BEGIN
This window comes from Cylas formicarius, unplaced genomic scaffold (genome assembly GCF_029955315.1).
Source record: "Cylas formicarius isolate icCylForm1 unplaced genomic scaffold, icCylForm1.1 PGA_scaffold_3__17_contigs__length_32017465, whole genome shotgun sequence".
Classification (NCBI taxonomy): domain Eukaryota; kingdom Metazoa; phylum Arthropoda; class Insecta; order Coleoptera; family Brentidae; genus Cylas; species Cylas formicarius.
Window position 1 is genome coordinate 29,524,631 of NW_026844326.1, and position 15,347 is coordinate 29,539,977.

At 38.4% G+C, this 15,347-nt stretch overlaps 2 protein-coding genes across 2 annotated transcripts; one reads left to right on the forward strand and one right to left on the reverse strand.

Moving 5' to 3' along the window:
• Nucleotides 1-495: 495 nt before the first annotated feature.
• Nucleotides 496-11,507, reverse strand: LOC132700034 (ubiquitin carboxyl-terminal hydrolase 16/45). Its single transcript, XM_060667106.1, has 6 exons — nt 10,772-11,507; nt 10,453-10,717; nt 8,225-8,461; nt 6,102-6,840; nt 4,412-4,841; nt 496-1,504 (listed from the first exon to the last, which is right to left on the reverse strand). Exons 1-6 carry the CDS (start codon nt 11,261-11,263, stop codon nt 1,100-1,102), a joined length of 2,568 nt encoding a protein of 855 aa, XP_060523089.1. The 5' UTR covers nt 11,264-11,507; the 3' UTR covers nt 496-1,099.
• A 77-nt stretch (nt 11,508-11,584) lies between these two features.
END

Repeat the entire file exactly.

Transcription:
This window comes from Cylas formicarius, unplaced genomic scaffold (genome assembly GCF_029955315.1).
Source record: "Cylas formicarius isolate icCylForm1 unplaced genomic scaffold, icCylForm1.1 PGA_scaffold_3__17_contigs__length_32017465, whole genome shotgun sequence".
Classification (NCBI taxonomy): domain Eukaryota; kingdom Metazoa; phylum Arthropoda; class Insecta; order Coleoptera; family Brentidae; genus Cylas; species Cylas formicarius.
Window position 1 is genome coordinate 29,524,631 of NW_026844326.1, and position 15,347 is coordinate 29,539,977.

At 38.4% G+C, this 15,347-nt stretch overlaps 2 protein-coding genes across 2 annotated transcripts; one reads left to right on the forward strand and one right to left on the reverse strand.

Moving 5' to 3' along the window:
• Nucleotides 1-495: 495 nt before the first annotated feature.
• Nucleotides 496-11,507, reverse strand: LOC132700034 (ubiquitin carboxyl-terminal hydrolase 16/45). Its single transcript, XM_060667106.1, has 6 exons — nt 10,772-11,507; nt 10,453-10,717; nt 8,225-8,461; nt 6,102-6,840; nt 4,412-4,841; nt 496-1,504 (listed from the first exon to the last, which is right to left on the reverse strand). Exons 1-6 carry the CDS (start codon nt 11,261-11,263, stop codon nt 1,100-1,102), a joined length of 2,568 nt encoding a protein of 855 aa, XP_060523089.1. The 5' UTR covers nt 11,264-11,507; the 3' UTR covers nt 496-1,099.
• A 77-nt stretch (nt 11,508-11,584) lies between these two features.